NH has its share of family racing relationships
The Pettys, the Labontes, the Earnhardts, the Brothers Busch and on and on.
“It's just something that very typically gets passed down generation to generation,” said Dave Driscoll, 71, a racer and patriarch of Gilmanton-based Driscoll Motorsports. “The younger kids see their fathers, and their mothers in some cases, race and just have an interest, and they can get started themselves at a relatively young age in an entry division.”
New Hampshire has its racing royals, too. They don't necessarily win all the races and all the championships, but they're at Lee USA Speedway and Star Speedway in Epping and White Mountain Motorsports Park in North Woodstock and the state's other racetracks every weekend during race season.
Check out the point standings from any track and notice the duplicate names.
Take Driscoll's seven-car racing stable, which features the Sicards and competes in assorted divisions at White Mountain, or the Wendells of Derry at Star and Hudson Raceway.
Then there's Andy Seuss and his modified touring family out of Hampstead.
Keri Sicard, 29, who is Dave Driscoll's daughter, had a limited race season this year. Family reasons.
Like her father, Sicard is a patent attorney in Concord. And like her dad, she has a blast racing at White Mountain Motorsports Park.
She gave birth to Makenzi, her third child, on May 23. That slowed down Sicard for a couple of months, then she returned to the track and raced against her husband, Jody Sicard, in the Strictly Stocks division.
Soon, family intervened again. Shane Sicard, her brother-in-law and another driver under the Driscoll Motorsports umbrella, had to deal with his car engine blowing up. Shane, chasing a championship, got Keri's motor.
“There better be a big thank you if he wins the championship,” she said with a laugh.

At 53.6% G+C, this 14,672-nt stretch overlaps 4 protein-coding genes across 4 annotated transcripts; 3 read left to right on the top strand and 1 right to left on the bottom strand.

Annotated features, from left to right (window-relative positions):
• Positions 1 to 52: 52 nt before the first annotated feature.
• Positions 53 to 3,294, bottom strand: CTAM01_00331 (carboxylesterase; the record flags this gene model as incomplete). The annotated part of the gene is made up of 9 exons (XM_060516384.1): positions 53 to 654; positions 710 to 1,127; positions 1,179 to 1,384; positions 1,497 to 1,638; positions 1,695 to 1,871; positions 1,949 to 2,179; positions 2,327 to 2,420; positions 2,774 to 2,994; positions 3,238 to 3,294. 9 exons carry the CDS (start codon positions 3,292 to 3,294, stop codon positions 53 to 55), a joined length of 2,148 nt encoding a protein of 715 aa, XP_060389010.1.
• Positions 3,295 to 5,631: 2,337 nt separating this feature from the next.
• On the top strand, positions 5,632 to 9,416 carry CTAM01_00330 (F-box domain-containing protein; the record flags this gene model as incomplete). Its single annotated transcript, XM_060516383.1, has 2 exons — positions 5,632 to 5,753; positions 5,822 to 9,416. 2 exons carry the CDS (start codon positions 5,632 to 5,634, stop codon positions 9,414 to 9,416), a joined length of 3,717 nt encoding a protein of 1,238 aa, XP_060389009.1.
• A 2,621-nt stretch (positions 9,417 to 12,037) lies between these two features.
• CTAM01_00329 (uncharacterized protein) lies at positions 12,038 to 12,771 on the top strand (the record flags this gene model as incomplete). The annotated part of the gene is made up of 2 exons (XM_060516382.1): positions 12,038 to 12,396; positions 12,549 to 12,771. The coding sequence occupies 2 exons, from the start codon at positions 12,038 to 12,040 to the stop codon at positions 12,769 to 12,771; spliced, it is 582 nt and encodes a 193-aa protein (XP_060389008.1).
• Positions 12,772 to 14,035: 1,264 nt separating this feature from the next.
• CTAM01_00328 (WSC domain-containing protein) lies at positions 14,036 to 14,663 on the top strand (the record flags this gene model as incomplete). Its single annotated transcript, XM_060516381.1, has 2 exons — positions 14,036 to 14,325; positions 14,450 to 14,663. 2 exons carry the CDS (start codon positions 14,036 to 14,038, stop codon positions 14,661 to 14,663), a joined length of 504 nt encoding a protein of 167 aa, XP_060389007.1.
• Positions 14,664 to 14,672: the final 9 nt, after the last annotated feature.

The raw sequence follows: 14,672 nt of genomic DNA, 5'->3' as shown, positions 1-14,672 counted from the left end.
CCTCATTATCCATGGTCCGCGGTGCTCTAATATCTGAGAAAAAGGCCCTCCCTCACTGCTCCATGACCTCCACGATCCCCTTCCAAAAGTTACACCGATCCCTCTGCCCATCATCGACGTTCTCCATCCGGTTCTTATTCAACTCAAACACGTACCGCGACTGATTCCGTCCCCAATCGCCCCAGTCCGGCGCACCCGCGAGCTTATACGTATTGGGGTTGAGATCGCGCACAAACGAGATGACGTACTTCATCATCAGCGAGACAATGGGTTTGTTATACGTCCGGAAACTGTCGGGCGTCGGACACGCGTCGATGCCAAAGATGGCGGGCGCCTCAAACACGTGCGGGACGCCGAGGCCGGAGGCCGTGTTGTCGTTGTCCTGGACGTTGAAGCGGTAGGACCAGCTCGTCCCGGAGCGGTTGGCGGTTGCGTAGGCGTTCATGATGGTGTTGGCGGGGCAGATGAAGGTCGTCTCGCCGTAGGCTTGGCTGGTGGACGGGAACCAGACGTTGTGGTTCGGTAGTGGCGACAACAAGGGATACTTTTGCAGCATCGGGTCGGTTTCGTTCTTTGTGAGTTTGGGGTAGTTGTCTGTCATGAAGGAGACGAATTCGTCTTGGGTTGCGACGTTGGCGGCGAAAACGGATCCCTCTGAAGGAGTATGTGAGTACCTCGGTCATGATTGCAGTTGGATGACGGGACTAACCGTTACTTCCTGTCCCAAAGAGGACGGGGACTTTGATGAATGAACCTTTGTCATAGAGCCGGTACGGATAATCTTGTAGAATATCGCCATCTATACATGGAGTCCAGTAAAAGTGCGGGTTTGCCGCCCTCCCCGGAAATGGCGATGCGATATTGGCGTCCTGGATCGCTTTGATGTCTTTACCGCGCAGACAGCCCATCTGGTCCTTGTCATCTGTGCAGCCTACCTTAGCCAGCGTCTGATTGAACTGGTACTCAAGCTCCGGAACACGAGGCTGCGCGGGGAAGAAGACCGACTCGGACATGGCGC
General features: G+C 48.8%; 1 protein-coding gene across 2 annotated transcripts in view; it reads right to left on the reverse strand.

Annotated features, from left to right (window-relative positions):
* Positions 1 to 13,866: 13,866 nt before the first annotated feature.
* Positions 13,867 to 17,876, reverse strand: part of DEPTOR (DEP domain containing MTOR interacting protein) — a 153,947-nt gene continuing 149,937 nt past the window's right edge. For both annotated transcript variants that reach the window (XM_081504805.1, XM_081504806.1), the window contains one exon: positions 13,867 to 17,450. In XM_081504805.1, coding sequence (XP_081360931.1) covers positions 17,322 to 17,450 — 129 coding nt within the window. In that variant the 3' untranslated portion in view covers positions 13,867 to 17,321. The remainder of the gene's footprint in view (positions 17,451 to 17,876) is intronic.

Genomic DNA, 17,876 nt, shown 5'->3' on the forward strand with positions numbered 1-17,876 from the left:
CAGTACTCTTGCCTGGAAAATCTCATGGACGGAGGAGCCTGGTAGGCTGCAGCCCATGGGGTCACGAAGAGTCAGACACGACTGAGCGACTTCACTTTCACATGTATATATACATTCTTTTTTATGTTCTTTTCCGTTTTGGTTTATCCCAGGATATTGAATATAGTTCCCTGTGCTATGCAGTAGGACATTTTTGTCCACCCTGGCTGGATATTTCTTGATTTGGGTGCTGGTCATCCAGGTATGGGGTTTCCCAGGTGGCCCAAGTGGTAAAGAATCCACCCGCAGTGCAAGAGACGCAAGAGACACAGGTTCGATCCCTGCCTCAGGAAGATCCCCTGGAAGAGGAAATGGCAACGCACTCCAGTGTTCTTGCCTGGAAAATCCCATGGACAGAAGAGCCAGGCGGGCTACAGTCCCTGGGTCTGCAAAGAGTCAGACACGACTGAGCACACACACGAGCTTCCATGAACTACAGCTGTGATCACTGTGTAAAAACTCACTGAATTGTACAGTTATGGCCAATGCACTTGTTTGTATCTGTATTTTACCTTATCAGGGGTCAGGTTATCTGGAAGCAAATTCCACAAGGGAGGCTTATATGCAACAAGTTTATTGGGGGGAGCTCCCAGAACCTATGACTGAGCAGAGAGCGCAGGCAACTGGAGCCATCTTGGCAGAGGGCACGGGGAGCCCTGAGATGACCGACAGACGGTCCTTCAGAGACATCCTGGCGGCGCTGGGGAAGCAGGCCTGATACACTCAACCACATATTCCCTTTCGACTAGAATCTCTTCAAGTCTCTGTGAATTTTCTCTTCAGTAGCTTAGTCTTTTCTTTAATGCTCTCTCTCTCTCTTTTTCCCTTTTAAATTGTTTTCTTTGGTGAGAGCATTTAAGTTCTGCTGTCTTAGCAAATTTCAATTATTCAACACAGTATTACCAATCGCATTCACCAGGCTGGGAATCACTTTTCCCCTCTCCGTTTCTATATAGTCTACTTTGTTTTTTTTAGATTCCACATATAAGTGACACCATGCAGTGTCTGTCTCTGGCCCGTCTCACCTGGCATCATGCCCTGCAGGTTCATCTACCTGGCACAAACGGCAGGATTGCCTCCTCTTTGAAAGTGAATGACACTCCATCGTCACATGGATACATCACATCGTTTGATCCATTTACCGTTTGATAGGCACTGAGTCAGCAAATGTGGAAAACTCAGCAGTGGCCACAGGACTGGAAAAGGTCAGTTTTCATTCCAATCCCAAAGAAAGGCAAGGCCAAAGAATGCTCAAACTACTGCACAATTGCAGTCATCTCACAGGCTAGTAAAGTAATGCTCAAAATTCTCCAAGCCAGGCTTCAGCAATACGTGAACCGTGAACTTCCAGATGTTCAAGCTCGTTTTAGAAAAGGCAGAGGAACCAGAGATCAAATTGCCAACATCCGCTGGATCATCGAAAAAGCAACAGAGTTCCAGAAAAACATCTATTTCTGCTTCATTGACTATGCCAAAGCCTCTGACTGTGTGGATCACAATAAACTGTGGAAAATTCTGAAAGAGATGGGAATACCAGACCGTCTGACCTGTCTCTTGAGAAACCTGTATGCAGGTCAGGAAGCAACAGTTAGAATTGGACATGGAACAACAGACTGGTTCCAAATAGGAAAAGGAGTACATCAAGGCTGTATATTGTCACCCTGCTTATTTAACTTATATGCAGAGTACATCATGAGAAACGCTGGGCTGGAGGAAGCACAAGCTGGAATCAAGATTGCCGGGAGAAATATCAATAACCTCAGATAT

Sicard stopped by New Hampshire Motor Speedway on Friday with her father, husband and kids. They took in qualifying, spent the night in their camper, then headed to White Mountain for what were scheduled to be the championship-determining races on Saturday night.
Dave Driscoll went into Saturday night one point out of first place in the Mini-Stocks division. “Old Guys Rule” reads the large banner across his back bumper. Driscoll had turned 60 before he first raced.
“I absolutely never, ever thought I'd be driving a race car,” he said. “Now I love it and I'll drive as long as I can.”
Driscoll quickly advanced from fan to car owner, and later, after daughter Keri started driving, he got behind the wheel himself.
Keri met her husband, Jody, on the track.
“When I first met her, her dad and I were racing, and in the second year, we were racing each other,” Jody said.
Family racing, and devoting so much time to the sport, can cause some rough patches.
“It's a lot of hours, and it can wear on a relationship,” said Andy Seuss, who moved to Salisbury, N.C., from Hampstead this summer to further pursue his racing.
His father, Steve, is his crew chief; his brother and sister help, too; and his mother, Bobbi, keeps everything together.
“It's huge,” Seuss said of the family involvement. “My family got me involved with racing by being race fans, and then we ran go-karts out of our house.”
He raced go-karts at Sugar Hill Speedway in Weare and kept moving up through the ranks. He races full time on the Whelen Southern Modified Tour and is racing in the Whelen Modified race at NHMS today.
Bobbi Seuss tries to keep everyone on an even keel.
“The more everyone does together, the more fun they have together, the more they stay together,” she said. “You put so many hours in, it can be tough. Win, lose or draw, sometimes I make sure everyone goes off to play mini-golf. It's not all happy. You definitely have to have fun when you're doing it.”
Being part of a racing family can be addictive, too.
Mitch Wendell of Derry followed his father into racing and started driving at Star and Hudson in 1981 when he was 17. His sons, Dean, 20, and Chad, 15, race now.
“We brought them to the track when they were babies,” Mitch Wendell said. “Dean started at Londonderry Raceway go-kart track and took off from there. I just love watching both of them race. I love it more than racing myself, actually.”
It's difficult to step away, he said: “Racing, once you get into it, it's real hard to get it out.”
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Allen Lessels may be reached at firstname.lastname@example.org.
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